When I start working on Notecompanion, I don’t have a company or any obligations, so why would I do things like market research or a product/market fit?
My experience in the game industry has taught me that they are a hundred ways to go about implementing an idea, so even if something similar already exists, they surely don’t approach it the way I would.
Unfortunately, the lack of investigation would cost me much more than I had imagined. Getting to know if I have competition or not is both the most obvious and the least important piece of information I could get from doing my research.
Takeaway from this story
- The real impact of a lack of research prior to starting a new project
- Can the lack of research somehow be good for your project?
Mistake #2: no prior research
I hate doing research.
When I learn something new, no matter if it’s trading on the stock market or riding a long-board, I just go full in without looking back.
It’s only after smashing my face on the floor a few times that I go back and check some youtube videos about what I am doing wrong.
After all, getting answers before even trying is spoiling half the fun…
When it comes to Notecompanion, I didn’t even know that I was supposed to do any. I started the project without any obligation, just for myself, so why would I need to do any?
I also think that it is a programmer thing… you just want to do your own stuff.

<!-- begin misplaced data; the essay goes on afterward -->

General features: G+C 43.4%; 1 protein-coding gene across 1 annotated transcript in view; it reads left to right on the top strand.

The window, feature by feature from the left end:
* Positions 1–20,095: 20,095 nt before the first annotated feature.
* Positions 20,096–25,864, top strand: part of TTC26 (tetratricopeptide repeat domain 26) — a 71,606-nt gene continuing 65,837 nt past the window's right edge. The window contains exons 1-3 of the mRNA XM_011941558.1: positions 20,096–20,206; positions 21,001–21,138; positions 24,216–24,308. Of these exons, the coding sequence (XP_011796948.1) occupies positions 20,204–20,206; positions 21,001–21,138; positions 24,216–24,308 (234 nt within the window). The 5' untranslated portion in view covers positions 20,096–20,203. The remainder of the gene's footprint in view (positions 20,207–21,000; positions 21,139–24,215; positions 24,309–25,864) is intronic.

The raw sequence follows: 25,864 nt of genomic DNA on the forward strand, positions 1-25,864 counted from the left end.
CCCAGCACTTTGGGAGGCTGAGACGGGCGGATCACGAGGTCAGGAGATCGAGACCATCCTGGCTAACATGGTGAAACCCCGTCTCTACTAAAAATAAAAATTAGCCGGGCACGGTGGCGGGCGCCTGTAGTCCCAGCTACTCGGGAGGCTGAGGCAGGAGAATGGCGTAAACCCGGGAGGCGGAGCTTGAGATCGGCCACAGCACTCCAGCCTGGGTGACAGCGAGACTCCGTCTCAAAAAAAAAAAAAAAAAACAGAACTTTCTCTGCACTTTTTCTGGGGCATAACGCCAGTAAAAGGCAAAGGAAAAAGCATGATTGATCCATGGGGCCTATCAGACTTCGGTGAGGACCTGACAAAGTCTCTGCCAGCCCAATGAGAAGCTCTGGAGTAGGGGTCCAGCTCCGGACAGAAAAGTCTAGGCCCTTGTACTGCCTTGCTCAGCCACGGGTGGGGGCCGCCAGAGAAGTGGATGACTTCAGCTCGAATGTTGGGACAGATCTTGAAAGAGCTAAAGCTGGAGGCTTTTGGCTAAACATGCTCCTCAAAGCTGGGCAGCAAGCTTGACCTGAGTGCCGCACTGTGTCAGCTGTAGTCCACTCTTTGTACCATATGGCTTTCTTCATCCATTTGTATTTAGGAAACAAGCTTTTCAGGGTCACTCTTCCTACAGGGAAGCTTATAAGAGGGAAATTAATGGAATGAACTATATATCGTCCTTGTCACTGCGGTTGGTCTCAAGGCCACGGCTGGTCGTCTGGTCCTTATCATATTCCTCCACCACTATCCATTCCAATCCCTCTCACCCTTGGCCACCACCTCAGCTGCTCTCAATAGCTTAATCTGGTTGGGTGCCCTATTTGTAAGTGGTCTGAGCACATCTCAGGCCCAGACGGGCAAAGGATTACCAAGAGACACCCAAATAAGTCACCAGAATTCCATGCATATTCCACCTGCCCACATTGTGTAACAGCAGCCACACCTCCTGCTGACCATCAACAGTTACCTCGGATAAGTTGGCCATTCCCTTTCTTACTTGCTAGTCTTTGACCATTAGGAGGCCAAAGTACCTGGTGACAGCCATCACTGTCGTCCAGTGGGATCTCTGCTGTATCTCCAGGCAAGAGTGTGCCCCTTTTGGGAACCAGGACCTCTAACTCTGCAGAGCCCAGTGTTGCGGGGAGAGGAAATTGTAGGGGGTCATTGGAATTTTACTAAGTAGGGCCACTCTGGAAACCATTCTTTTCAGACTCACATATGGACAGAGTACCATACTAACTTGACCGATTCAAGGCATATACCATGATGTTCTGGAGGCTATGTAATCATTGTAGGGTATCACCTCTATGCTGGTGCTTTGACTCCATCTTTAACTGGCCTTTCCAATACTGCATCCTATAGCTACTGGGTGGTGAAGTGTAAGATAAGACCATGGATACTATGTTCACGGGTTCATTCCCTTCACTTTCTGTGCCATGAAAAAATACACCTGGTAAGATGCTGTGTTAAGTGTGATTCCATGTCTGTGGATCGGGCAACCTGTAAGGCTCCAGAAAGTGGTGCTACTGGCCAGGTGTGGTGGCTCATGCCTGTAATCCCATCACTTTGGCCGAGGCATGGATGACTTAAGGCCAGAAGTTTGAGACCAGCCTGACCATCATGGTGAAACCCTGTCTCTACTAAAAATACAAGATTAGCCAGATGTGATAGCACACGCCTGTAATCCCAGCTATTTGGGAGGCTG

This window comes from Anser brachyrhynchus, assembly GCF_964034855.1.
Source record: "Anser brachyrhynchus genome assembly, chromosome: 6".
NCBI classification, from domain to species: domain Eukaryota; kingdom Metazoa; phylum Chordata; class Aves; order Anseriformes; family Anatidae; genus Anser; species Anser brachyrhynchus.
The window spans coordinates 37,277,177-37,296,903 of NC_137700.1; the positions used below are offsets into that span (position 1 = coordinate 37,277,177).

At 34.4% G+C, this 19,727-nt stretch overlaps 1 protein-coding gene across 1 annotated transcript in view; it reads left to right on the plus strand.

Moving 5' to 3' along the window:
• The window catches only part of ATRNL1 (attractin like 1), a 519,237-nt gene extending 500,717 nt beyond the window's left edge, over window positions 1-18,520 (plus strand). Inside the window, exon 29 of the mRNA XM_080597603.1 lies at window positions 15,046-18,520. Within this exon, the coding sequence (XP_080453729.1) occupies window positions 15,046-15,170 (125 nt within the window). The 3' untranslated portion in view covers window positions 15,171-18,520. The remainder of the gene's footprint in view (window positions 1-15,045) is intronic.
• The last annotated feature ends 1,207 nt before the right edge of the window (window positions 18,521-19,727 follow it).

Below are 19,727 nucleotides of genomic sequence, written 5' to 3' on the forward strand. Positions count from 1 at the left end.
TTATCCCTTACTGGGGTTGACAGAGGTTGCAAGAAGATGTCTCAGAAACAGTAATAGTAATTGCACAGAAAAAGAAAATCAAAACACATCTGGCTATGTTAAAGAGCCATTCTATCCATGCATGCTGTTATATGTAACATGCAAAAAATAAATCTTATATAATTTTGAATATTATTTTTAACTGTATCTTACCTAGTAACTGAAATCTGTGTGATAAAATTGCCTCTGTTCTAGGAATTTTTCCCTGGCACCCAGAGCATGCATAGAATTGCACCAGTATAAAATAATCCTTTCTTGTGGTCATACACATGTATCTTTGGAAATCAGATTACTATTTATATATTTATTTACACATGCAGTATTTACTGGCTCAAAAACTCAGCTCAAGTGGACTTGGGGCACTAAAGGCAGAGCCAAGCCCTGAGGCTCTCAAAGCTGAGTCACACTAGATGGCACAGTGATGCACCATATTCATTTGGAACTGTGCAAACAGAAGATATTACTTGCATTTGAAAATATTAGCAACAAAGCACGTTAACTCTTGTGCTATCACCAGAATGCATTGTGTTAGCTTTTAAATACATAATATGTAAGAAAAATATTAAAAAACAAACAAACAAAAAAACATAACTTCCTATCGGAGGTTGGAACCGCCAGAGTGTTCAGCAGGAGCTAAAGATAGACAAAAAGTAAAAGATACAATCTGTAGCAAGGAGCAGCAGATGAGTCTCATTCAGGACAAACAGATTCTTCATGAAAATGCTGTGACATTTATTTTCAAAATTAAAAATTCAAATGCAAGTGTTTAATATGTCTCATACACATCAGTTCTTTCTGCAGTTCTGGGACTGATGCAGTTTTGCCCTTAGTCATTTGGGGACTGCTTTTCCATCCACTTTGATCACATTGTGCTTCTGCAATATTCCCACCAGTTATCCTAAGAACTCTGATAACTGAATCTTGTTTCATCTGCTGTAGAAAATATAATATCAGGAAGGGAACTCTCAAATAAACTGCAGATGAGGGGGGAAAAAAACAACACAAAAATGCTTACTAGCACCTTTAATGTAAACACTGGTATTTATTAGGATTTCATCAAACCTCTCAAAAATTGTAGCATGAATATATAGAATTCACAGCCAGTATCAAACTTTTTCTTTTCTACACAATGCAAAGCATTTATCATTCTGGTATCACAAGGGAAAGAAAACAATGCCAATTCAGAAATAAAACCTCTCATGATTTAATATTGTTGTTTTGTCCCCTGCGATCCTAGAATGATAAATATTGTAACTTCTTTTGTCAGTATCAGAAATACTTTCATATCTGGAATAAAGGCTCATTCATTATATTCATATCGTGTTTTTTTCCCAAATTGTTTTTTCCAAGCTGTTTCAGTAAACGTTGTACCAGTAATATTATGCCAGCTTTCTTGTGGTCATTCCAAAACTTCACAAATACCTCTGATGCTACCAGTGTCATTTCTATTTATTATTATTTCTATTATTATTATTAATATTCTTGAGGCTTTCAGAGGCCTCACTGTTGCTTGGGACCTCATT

Telling a programmer there's already a library to do X is like telling a songwriter there's already a song about love
— Pete Cordell (@petecordell) January 29, 2014
Putting the blinders on
During the first months of my work, everything goes perfectly fine. I am doing some steady progress with the app and the scale seems reasonable. I should be able to release by February 2017 like I planned.
My days are entirely focused on technicalities. I start my work by looking at my Features-To-Do list (which is conveniently hosted on the very app that I am developing) and start working on whatever is at the top.
If I find any bug during the day, I add it to my bugs-to-fix list and keep moving forward.
Working like this is almost relaxing. I don’t have to think about where I am going and just move from item to item. In theory, when the list is empty, my product is done!
This type of work is what I would call working with blinders. It’s perfect when you are in an organized structure, with a manager taking care of the long-term plan and a lead setting up priorities.
Unfortunately, it is deadly when working on your own.